hid from swilled passengers –
a Central route to Heaven

Behind those locked doors –
they hide the fresh body –
where the platform-removed
is stored temporarily

There the dropped dead
waits for the official –
to pronounce upon
this stiffened individual

The zipped-up fallen
is bagged – airtight –
he will not be required
to tap his ticket tonight

A Man of the Last Century

You were balanced on a bar stool
balanced on a bar
as ambivelent south Londoners
watched you play guitar –
Tooting had never seen the like before

You ripped down a poster
from the high brick wall
and lugged the trophy back
We found it curled in the hall –
Terminator 2 in Gassiot Road

The wild night you leapt from
bonnets of parked cars
leaving your shoe prints
evidently marked –
the coppers took you in

We poured back pints in the
Whores and Gloom
kidding the tired nurses
we were the gifts in the room –
the Northern Line shook the urinals

The mother of your children came
and took you away
our child removed
to North London’s sober ways –
I have never seen the like again.

The Winchester Goose

He would pay in cowry shells
and barter for love with time
as they exchanged such currency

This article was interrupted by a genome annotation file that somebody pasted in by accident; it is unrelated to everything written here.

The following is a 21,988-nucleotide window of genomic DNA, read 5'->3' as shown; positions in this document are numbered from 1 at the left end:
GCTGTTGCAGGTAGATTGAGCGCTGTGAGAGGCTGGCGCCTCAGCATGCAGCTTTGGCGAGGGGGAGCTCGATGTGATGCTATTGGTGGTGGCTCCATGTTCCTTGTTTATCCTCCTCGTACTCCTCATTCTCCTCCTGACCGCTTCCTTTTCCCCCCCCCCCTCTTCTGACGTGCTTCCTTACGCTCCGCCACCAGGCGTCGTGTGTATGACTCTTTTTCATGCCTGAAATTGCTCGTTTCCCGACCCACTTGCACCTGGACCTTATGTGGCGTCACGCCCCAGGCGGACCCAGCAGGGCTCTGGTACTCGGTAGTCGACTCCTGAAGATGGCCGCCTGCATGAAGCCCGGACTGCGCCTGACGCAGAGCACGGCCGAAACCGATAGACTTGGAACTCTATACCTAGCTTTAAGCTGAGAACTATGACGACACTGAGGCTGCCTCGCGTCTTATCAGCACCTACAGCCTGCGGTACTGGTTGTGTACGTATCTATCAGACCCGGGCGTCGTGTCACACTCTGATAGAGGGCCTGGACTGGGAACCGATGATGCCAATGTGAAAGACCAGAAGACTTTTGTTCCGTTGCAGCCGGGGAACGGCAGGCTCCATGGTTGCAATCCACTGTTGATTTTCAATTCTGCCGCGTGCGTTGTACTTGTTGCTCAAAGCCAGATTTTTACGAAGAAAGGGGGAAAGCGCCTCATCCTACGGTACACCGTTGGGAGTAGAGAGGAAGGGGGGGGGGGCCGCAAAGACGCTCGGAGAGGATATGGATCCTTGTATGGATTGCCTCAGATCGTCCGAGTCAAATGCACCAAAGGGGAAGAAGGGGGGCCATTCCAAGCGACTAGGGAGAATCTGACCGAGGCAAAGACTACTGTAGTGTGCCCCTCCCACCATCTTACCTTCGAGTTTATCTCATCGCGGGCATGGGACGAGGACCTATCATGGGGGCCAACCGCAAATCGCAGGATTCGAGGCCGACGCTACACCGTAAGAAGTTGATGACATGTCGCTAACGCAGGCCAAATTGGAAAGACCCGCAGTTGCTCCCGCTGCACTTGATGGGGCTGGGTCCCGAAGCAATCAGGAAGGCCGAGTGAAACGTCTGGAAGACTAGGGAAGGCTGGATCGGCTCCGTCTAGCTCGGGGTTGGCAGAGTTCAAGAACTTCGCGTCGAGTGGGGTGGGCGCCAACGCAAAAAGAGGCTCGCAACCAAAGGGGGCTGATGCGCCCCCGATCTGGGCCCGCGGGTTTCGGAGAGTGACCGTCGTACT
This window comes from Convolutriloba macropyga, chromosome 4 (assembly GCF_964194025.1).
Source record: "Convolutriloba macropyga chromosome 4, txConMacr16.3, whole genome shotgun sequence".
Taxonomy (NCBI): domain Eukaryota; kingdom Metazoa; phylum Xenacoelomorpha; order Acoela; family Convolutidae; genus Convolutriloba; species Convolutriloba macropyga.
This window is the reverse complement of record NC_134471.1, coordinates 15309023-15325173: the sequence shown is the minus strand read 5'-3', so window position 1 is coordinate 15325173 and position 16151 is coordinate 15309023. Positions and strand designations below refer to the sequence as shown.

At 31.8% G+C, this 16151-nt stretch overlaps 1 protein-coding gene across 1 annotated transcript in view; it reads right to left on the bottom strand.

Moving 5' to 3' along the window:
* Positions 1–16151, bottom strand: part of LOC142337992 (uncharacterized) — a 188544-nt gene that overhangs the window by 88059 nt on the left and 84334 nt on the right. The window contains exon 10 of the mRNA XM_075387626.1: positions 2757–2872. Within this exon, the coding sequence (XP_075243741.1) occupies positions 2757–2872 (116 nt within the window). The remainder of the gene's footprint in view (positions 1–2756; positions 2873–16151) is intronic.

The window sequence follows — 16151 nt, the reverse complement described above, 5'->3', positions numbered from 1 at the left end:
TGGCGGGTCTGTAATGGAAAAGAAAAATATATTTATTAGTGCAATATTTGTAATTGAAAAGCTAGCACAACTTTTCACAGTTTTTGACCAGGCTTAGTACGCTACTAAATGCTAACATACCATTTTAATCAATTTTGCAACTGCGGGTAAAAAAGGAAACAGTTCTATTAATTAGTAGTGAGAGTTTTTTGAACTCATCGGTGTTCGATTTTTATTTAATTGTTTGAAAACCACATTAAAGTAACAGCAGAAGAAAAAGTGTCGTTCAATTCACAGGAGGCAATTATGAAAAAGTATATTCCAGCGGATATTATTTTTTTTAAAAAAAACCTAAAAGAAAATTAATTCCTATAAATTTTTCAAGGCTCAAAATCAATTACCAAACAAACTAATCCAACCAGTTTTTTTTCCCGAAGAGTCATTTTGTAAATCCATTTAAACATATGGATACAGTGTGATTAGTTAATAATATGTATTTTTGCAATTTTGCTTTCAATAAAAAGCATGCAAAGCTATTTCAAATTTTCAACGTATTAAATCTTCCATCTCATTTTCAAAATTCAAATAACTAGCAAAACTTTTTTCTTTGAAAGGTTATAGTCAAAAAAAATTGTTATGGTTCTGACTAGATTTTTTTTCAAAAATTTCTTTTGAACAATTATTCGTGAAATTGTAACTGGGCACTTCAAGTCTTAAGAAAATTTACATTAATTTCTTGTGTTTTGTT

the lies they laid made lines

She lay outside the liberty
of the clink and London’s wall
reducing down the value of
his late night wide-net hauls

The orders placed by princes
through their messengers and men
took her eyes from their line
and back to Bankside friends

Smog

I enter London
where nature is hated

here potted and placed
left to wilt disgracefully

This skyline is fugged
and bears no majesty

its stone spires smogged
by the smoke-glass travesties

At London Bridge
the train’s lathed wheels
complain on curves
in engineered squeals

Into Charing Cross

from the South Bank

above the dull Thames
and empty cruise boats

I leave the station
to find my black cab

that fuming transport
with it’s poisonous fag

London

I looked up
and suddenly it was London,
the one of terraces
showing their scabby arses
to us,

the London of bent sheds
and blown clothes horses,
of propped bikes and kids’ toys,
and down in the ballast
the litter of a thousand takeaways,

whilst in the distance,
above the patchwork of tiles,
sit the erect spires and dreams
of the ever-dead empire architects,
when God and the trains ran on time.

The Visitor, 1984.

Recall is now grey scale,
but I once dreamt in colour
without any gnaw of limp,
or hint of restricted reach:
back when stiff was good:
And I would wake to this:

Eight AM, clear-road Sunday:
Floored up the A316,
in my stripped-down Landie,
roof-less, screen-dropped,
me, blown, almost removed,
with the doortops off:

I circled, again,
old Trafalgar Square,
to corral, with fumes,
the climb-shined lions,
those I once ascended,
(now boxed snapshots).

I then accelerated
under Admiralty Arch,
to bomb down that drive,
The Mall, a red carpet
of tarmac, on my whirred
agricultural tyres,

fast past the Jacks
of Buckingham Palace,
and then out, away,
to the Home Counties,
where my rough thoughts
took someone else’s wife, again.